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Local man says he has one of the largest John Deere tractor collections in Michiana

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The name John Deere is iconic and collectors seek out the green and yellow. A local man says his passion has led to one of the largest collections in the area.

WSBT 22 got a full tour of every tractor in his collection.

For Stan Hynek, traveling around and bringing new John Deere collectibles home has been his life.

Tractors, tractors and more tractors. Hynek has spent the past 30 years collecting.

“When I seen one, I figured I have to get the whole series. I got to get all the Allis Chalmers. All the John Deere’s,” said Hynek.

He says it all started with just two.

“I got the 50 and 70 tractor from my dad and then I just add to it,” said Hynek.

Hynek is one of the few people in the country with the full set that dates back to the 1950's. He has 158 pedal tractors, he can remember the story of each one.

One is his son's.

“It was just a memory of him having it,” said Hynek.

Others are the rarity.

“They only made 125 units of this so this is a very rare one,” said Hynek.

Each one was collected without ever using a keyboard.

“Everything that you see here and even my pedals and a lot of my toys come from individuals I know or they say, ‘Hey Stan, somebody's got this for sale. Go take a look at it,'” said Hynek.

Everywhere you look around Hynek's property is something John Deere. That's why friends say he bleeds green.

“Stan just lights up whenever he talks about his John Deeres,” said Lisa Borkowski, friend.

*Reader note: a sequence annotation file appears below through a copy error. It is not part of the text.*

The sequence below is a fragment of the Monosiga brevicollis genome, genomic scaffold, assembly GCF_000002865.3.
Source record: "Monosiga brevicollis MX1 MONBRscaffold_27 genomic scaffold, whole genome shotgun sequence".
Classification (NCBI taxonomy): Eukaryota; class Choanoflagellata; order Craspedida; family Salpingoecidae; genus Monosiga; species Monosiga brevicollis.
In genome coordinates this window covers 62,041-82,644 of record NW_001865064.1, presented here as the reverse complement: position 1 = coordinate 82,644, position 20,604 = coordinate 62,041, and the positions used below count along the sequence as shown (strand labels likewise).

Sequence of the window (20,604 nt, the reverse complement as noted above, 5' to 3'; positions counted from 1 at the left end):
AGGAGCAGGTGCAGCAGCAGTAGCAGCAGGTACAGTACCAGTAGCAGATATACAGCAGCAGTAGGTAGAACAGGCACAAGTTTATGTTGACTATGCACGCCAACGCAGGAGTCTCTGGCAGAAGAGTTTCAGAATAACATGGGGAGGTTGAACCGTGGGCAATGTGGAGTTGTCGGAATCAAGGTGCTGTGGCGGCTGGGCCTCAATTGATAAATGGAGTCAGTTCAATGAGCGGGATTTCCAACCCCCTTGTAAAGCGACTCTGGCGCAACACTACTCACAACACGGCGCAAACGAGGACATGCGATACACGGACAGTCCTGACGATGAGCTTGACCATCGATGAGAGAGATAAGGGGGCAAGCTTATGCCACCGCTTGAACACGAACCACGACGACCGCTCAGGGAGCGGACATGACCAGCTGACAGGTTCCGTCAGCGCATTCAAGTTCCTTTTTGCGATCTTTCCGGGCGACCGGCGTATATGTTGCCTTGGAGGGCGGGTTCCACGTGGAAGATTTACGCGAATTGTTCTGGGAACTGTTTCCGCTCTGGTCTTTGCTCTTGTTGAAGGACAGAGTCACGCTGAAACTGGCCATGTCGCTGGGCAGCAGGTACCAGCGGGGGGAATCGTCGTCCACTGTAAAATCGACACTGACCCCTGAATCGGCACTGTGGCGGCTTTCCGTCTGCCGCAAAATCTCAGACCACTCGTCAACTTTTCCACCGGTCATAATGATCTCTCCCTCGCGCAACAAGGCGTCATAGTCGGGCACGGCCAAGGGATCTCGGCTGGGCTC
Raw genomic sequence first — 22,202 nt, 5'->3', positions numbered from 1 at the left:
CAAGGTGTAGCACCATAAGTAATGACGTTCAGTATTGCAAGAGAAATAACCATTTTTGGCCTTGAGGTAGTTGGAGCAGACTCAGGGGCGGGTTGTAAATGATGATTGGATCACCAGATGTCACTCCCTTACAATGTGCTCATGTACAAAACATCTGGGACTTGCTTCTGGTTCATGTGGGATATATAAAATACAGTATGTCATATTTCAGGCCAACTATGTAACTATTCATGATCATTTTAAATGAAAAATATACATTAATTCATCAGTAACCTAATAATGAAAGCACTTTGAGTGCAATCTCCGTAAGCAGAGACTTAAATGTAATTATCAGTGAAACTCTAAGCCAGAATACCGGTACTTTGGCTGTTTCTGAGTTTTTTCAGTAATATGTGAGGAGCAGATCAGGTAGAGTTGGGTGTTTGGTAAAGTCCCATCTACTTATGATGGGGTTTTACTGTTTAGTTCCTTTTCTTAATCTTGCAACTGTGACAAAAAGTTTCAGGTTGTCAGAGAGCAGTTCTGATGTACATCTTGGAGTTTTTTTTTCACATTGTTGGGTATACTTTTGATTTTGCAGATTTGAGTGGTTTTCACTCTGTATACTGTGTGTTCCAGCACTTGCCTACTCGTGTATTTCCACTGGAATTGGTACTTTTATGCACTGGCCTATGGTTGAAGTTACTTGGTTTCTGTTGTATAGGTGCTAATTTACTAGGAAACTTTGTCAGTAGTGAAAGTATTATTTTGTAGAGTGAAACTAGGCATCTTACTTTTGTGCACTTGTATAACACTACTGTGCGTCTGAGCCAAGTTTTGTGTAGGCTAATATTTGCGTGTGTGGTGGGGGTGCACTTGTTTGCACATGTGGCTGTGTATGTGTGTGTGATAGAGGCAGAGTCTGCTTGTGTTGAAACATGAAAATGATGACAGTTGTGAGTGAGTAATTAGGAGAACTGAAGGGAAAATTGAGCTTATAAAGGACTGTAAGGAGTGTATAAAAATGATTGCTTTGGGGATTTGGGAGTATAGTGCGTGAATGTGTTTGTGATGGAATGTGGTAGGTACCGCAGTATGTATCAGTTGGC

“Of course every time he’d pick one up he’ll call me. We’d come over and check it out, look it over and next thing you know he has it all cleaned up and redone,” said Larry Lineberry, neighbor.

Each tractor Hynek restores and makes sure they work. His collection even has bits of Michiana history.

“At one time, Wheel Horse tractors were made in South Bend on Ireland Road, so I had to have something that represented this area,” said Hynek.

Hynek says he's not a collector but the preserver of John Deere's history and the hard-working farmers that used them.

“I started as a township trustee in 1978 and at that time there were 37 fulltime farmers here that got their living on farming. Today there’s probably about four left,” said Hynek.

He says he's not down working to preserve the past.

”My goal is to hit 200 pedal tractors before I retire,” said Hynek.

Hynek says for years he has let kids come check out and learn about the tractors. Many of them he says have come back with their own families to enjoy as they did.

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